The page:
The introduction of MDPE had a permanent, positive impact on gas pipe laying technology. MDPE pipes were considerably more flexible and able to cope with site conditions than their HDPE counterparts. As a result, a range of "No Dig" techniques went on to be developed, reducing installation times for long lengths of pipes and allowing the insertion of PE liners to renovate corroded iron and steel pipelines.

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1979 - Introduction of large diameter gas pipes

1979 - Introduction of large diameter gas pipes

In the space of just few years Stewart & Lloyds Plastics expanded its range of gas pipe sizes to 500mm OD. An intensive product development programme along with an emphasis on excellent quality and the company's in-house technical expertise ensured that Stewart & Lloyds Plastics became a key supplier of PE pipe and fittings to British Gas.

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1981 - Electrofusion fittings

1981 - Electrofusion fittings

In 1981, a company called Vulcathene developed the industry's first range of electrofusion fittings in association with British Gas. Meanwhile, Stewart & Lloyd Plastics launched its own range of electrofusion fittings – Selectroweld - creating a fast and simple to use product that provided both high performance and convenience. Vulcathene was later to merge with Stewart & Lloyds Plastics as part of Glynwed Pipe Systems (GPS) and the two electrofusion fitting ranges were merged to form the Durafuse range.

Following a successful trial of electrofusion fittings for gas pipe installations in 1985, they became the fitting system of choice for British Gas.

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1982 - MDPE for water

1982 - MDPE for water

Despite the success of MDPE in the gas industry, the water industry continued to use traditional pipe materials and PVC, using just black LDPE (Alkathene) or HDPE only for small bore service pipes and a few specialist applications. Eventually, however, the success of the yellow MDPE system for gas eventually prompted the development of an equivalent, light blue system for water and the range of sizes was also expanded to 500mm+.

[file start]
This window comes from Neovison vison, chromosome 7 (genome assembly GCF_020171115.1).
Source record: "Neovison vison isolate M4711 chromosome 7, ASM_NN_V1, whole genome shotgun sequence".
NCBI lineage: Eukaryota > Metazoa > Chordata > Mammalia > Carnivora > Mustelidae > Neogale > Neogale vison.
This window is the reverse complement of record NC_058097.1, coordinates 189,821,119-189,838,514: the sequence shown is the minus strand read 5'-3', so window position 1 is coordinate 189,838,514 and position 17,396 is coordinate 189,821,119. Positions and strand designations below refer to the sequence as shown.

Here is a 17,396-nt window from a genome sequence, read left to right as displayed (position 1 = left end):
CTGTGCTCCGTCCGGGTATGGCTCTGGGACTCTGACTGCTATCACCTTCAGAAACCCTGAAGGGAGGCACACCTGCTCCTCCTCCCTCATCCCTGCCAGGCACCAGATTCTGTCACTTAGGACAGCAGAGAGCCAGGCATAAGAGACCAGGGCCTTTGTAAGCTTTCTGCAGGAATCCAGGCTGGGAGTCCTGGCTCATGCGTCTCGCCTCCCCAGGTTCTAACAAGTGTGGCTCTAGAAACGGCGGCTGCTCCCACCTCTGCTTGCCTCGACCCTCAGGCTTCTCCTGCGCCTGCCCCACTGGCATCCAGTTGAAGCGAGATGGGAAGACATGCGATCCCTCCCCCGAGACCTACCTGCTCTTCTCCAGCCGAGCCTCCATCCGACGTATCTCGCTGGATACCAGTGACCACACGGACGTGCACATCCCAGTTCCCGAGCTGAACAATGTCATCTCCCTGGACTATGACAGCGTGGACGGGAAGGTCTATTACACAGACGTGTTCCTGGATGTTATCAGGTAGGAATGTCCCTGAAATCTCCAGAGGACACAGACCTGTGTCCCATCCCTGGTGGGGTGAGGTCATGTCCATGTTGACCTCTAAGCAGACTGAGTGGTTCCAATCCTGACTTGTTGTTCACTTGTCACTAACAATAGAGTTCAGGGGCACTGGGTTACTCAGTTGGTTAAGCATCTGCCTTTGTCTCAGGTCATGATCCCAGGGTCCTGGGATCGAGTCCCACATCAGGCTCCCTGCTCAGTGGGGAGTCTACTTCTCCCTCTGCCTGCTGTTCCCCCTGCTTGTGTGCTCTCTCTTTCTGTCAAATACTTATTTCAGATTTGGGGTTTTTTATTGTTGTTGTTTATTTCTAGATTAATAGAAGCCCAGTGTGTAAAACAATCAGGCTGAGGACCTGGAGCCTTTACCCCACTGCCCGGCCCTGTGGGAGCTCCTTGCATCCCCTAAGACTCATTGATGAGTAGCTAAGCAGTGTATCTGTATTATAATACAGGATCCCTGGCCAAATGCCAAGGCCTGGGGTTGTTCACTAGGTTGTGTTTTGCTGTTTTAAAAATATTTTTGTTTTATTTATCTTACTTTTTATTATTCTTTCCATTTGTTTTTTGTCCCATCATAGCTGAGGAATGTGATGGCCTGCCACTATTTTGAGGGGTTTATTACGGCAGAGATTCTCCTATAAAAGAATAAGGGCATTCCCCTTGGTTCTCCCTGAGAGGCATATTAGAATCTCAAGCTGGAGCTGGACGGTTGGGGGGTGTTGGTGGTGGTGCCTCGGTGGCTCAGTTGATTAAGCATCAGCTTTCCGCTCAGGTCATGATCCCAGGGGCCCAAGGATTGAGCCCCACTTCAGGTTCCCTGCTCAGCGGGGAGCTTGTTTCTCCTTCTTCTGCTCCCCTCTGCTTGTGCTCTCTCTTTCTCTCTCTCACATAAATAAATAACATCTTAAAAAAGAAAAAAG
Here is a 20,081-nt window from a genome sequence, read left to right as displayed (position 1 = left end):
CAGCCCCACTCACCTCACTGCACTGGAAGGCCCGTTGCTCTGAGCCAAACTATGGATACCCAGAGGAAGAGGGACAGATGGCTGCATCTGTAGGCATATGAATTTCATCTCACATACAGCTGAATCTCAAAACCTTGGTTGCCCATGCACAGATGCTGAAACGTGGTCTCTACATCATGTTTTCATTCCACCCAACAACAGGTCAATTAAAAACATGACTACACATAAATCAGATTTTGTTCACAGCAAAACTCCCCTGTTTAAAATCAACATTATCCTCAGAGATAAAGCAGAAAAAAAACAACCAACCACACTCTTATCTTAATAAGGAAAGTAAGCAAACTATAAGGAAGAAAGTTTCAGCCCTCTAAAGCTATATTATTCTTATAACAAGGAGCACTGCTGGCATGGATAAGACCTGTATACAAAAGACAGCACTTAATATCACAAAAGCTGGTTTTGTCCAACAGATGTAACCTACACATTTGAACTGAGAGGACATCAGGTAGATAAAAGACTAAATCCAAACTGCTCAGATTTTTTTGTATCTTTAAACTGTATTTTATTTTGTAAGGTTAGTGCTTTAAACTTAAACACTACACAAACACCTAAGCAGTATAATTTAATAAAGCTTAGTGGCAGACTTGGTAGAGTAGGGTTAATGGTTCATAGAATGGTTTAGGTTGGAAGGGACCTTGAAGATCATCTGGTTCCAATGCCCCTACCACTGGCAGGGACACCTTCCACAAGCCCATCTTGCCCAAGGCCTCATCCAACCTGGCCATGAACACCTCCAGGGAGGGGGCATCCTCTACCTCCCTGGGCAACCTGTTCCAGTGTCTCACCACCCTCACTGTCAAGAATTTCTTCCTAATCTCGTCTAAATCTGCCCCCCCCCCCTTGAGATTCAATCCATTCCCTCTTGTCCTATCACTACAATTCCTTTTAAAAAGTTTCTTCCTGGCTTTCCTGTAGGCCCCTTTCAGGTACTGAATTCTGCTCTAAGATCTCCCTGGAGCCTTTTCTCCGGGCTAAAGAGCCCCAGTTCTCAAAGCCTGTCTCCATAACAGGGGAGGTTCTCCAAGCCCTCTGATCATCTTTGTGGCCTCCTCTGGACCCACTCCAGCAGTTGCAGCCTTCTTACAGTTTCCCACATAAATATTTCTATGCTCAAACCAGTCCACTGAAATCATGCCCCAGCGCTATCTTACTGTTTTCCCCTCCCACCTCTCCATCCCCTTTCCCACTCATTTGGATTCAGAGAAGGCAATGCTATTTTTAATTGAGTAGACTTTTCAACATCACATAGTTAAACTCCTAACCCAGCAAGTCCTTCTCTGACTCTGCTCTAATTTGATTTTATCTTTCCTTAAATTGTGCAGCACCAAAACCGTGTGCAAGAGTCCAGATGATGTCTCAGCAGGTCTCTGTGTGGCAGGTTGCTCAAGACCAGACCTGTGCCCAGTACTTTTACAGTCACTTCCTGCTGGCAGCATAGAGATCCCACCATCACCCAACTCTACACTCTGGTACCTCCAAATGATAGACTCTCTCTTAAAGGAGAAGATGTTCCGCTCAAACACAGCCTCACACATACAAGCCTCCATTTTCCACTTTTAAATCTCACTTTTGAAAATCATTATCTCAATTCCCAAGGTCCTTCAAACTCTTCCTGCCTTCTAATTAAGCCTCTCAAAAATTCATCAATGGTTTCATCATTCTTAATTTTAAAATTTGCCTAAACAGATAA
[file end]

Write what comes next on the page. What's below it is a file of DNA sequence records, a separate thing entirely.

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1984 - Bold alternative to copper

1984 - Bold alternative to copper

Leading innovation once more, Stewart & Lloyds Plastics developed a completely new semi-rigid plastic PEX plumbing pipe for central heating and hot/cold water systems: Pipex. Easy to fit, adaptable and, most importantly, more cost-effective than the copper pipe that dominated the market at that time, Pipex was ahead of its time. The marketplace was not ready for such a significant change at the time, but, 25years later, such systems are often now the preferred choice.

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1985 - Scaling up

1985 - Scaling up

By 1985, Stewart & Lloyds Plastics was becoming an increasingly dominant presence in the UK and was known as 'The Pipeline People' and 'Pioneers in Modern Plastics' thanks to its prominence in the trade press, its product literature and its fleet of lorries delivering product across Britain.

The company invested in new, large bore facilities to help it diversify and capture market share from steel pipe manufacturers. By the end of 1985, Stewart & Lloyds Plastics had the widest range available from a UK manufacturer. It produced the largest PE pipe yet manufactured in the UK - a 630mm pipe for the Dunbar Sewage Scheme. The company also expanded internationally, winning large export contracts, including a 277-tonnes pipe supply deal to a customer in Chile.

That same year, Stewart & Lloyds Plastics developed and patented Rolldown – a method for reducing polyethylene pipe for liner insertion - in association with Subterra Ltd. This innovation was later sold to Subterra and has gone on to become a widely used technique in both the gas and the water industry.

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1986 - Push-Fast enters the market

1986 - Push-Fast enters the market

Combining all the benefits of polyethylene with the ease of conventional push-fit joints, Push-Fast was developed at Durapipe, a company that would later merge with Stewart & Lloyds Plastics to form Durapipe S&LP.